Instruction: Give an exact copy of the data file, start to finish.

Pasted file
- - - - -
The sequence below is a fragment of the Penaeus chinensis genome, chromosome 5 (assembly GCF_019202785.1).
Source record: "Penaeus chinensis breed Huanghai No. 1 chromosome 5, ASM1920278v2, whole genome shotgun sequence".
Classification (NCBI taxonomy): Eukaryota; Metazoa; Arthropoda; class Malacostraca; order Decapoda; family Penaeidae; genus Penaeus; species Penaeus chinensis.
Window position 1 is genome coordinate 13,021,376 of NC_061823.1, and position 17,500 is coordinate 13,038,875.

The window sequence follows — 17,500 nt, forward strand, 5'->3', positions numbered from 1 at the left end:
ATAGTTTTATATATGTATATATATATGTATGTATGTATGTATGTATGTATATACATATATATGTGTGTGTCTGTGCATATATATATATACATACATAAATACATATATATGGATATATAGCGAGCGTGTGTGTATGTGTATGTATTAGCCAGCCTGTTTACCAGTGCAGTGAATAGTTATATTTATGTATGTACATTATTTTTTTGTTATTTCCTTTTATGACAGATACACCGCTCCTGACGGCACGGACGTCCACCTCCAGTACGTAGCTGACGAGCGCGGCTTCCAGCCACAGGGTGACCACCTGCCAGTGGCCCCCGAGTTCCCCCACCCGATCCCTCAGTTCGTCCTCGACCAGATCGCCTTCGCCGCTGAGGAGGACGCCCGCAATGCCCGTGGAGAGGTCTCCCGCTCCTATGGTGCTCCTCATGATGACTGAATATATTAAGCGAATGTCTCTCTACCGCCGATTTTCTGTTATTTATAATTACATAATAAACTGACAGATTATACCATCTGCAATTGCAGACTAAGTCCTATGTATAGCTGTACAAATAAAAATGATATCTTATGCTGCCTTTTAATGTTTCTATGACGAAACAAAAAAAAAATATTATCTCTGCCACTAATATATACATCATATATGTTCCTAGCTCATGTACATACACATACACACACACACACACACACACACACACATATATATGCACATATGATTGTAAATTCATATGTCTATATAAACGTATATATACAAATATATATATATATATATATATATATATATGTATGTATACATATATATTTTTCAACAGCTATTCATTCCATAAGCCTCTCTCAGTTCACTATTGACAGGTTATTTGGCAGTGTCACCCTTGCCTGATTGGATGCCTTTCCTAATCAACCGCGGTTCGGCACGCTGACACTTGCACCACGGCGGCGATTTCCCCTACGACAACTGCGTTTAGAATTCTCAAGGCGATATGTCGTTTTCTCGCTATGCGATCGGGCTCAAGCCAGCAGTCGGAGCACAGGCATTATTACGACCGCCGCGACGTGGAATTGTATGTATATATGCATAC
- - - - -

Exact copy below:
The sequence below is a fragment of the Penaeus chinensis genome, chromosome 5 (assembly GCF_019202785.1).
Source record: "Penaeus chinensis breed Huanghai No. 1 chromosome 5, ASM1920278v2, whole genome shotgun sequence".
Classification (NCBI taxonomy): Eukaryota; Metazoa; Arthropoda; class Malacostraca; order Decapoda; family Penaeidae; genus Penaeus; species Penaeus chinensis.
Window position 1 is genome coordinate 13,021,376 of NC_061823.1, and position 17,500 is coordinate 13,038,875.

The window sequence follows — 17,500 nt, forward strand, 5'->3', positions numbered from 1 at the left end:
ATAGTTTTATATATGTATATATATATGTATGTATGTATGTATGTATGTATATACATATATATGTGTGTGTCTGTGCATATATATATATACATACATAAATACATATATATGGATATATAGCGAGCGTGTGTGTATGTGTATGTATTAGCCAGCCTGTTTACCAGTGCAGTGAATAGTTATATTTATGTATGTACATTATTTTTTTGTTATTTCCTTTTATGACAGATACACCGCTCCTGACGGCACGGACGTCCACCTCCAGTACGTAGCTGACGAGCGCGGCTTCCAGCCACAGGGTGACCACCTGCCAGTGGCCCCCGAGTTCCCCCACCCGATCCCTCAGTTCGTCCTCGACCAGATCGCCTTCGCCGCTGAGGAGGACGCCCGCAATGCCCGTGGAGAGGTCTCCCGCTCCTATGGTGCTCCTCATGATGACTGAATATATTAAGCGAATGTCTCTCTACCGCCGATTTTCTGTTATTTATAATTACATAATAAACTGACAGATTATACCATCTGCAATTGCAGACTAAGTCCTATGTATAGCTGTACAAATAAAAATGATATCTTATGCTGCCTTTTAATGTTTCTATGACGAAACAAAAAAAAAATATTATCTCTGCCACTAATATATACATCATATATGTTCCTAGCTCATGTACATACACATACACACACACACACACACACACACACACATATATATGCACATATGATTGTAAATTCATATGTCTATATAAACGTATATATACAAATATATATATATATATATATATATATATATGTATGTATACATATATATTTTTCAACAGCTATTCATTCCATAAGCCTCTCTCAGTTCACTATTGACAGGTTATTTGGCAGTGTCACCCTTGCCTGATTGGATGCCTTTCCTAATCAACCGCGGTTCGGCACGCTGACACTTGCACCACGGCGGCGATTTCCCCTACGACAACTGCGTTTAGAATTCTCAAGGCGATATGTCGTTTTCTCGCTATGCGATCGGGCTCAAGCCAGCAGTCGGAGCACAGGCATTATTACGACCGCCGCGACGTGGAATTGTATGTATATATGCATAC